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'C"A L,ES SON WIT H 5 TEVE M 0 R 5 E

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Take a tour of Steve Morse's smokin' Southern steel plant as he
churns out a dazzling series of rippin' chicken-pickin' licks, down-
home slides and bluesy bends.
BY JIMMY BROWN

STEVEMORSE, ONEof rock's most innova-


tive and well-rounded guitarists, is con-
stantly expanding his musical horizons
through diligent study, creative experic
mention and prolificoutput. After finish-
ing recording his latest solo album,
Coast To Coast (MCA),Morse sat down
and shared some of the secrets behind
his monstrous technique. This lesson
explores but a few of the many aspects
of Steve's multi-faceted guitar style and
vast technical vocabulary.
ALTERNATE PICKING
The cornerstone of Steve's technical
arsenal is his fast, clean alternate-pick-
ing technique, which enables him to
achieve his scorching rock lead attack,
fast country popping and rhythmically
complex counterpoint. Having made up
his mind to perfect his plectrum tech-
nique at the tender age of 15, Steve was
soon winning bluegrass flatpicking con- PHOTOC PHOTO D
tests and dazzling audiences throughout
the Southeast with his extraordinary
chops.
To understand the mechanics of
Morse's pickingtechnique, we must first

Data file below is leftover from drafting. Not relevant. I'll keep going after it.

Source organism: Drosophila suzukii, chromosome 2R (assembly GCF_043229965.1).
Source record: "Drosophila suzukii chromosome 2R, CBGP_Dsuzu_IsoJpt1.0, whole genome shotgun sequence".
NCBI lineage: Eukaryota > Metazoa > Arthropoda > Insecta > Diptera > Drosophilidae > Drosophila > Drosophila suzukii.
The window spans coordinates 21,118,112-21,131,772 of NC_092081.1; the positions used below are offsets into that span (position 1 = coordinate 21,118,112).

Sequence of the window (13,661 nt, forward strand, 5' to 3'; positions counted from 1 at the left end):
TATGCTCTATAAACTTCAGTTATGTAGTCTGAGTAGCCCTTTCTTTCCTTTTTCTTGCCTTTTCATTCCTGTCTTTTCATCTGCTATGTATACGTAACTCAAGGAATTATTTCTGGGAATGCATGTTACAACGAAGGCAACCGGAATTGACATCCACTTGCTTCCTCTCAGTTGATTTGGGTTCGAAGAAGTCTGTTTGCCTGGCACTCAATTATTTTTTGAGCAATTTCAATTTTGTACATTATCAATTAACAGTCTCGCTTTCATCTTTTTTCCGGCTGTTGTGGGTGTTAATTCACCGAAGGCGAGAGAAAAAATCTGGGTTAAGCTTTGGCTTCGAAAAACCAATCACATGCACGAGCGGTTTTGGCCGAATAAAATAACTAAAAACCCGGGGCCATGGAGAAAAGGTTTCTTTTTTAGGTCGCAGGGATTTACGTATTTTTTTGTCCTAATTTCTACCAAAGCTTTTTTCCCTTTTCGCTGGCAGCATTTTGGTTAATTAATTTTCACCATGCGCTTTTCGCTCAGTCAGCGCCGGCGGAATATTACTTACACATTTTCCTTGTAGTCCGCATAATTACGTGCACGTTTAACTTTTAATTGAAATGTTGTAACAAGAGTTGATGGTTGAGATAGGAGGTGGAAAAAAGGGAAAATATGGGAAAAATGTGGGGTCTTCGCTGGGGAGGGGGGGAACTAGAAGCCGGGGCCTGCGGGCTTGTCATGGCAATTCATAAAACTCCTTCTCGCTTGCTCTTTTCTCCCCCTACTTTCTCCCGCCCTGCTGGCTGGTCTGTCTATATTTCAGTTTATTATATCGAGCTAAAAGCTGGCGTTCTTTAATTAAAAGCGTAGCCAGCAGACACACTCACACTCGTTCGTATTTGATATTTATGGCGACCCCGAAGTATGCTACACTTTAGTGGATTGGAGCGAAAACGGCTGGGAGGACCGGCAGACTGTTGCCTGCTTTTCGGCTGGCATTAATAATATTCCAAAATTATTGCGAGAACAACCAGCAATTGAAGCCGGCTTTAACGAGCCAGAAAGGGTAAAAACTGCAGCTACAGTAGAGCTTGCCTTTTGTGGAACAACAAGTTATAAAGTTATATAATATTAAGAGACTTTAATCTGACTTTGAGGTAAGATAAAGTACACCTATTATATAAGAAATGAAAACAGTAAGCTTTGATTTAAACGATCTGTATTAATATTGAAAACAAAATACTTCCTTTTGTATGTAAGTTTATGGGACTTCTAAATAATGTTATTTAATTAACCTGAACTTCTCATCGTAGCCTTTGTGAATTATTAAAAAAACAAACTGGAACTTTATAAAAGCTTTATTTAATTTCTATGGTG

take a look at his unorthodox right-hand
posture. Morse holds his pick between
his thumb, index and middle fingers
(Photo A). This three-fingered grip pro-
vides him maximum.control over the pick
and enables him to quickly revertto tap-
ping or touching harmonics with the
PHOTO E PHOTO F
indexfinger without havingto re-position
his hand. Notehowhe rests his pinky on
the front of the guitar. Anchoring his I don't have to work as hard to get a problem. That helps keep me from get-
pinkythis way provideshis picking hand good sound. Thus, I tend to become lazy ting bored. I do, however, tend to fall
with greater stability anda close point of and rely on the amp, I've found that if I back on certain routine warmup exercis-
reference.Steveoften uses his pinky for practice that way all the time, I don't es, especially when I'm standing around,
volume or tone swells (Photos B and C) sound as good when I play clean. That's waiting with fTlYguitar during a sound-
and for flicking the pickup selector why I always do a certain amount of prac- check with my volume turned down."
switches on his Gustom-designedErnie ticing with either a clean sound or no SCAlES/ARPEGGIOS
Ball/Music Man Steve Morse guitar'. amplification." To keep his picking chops in top form,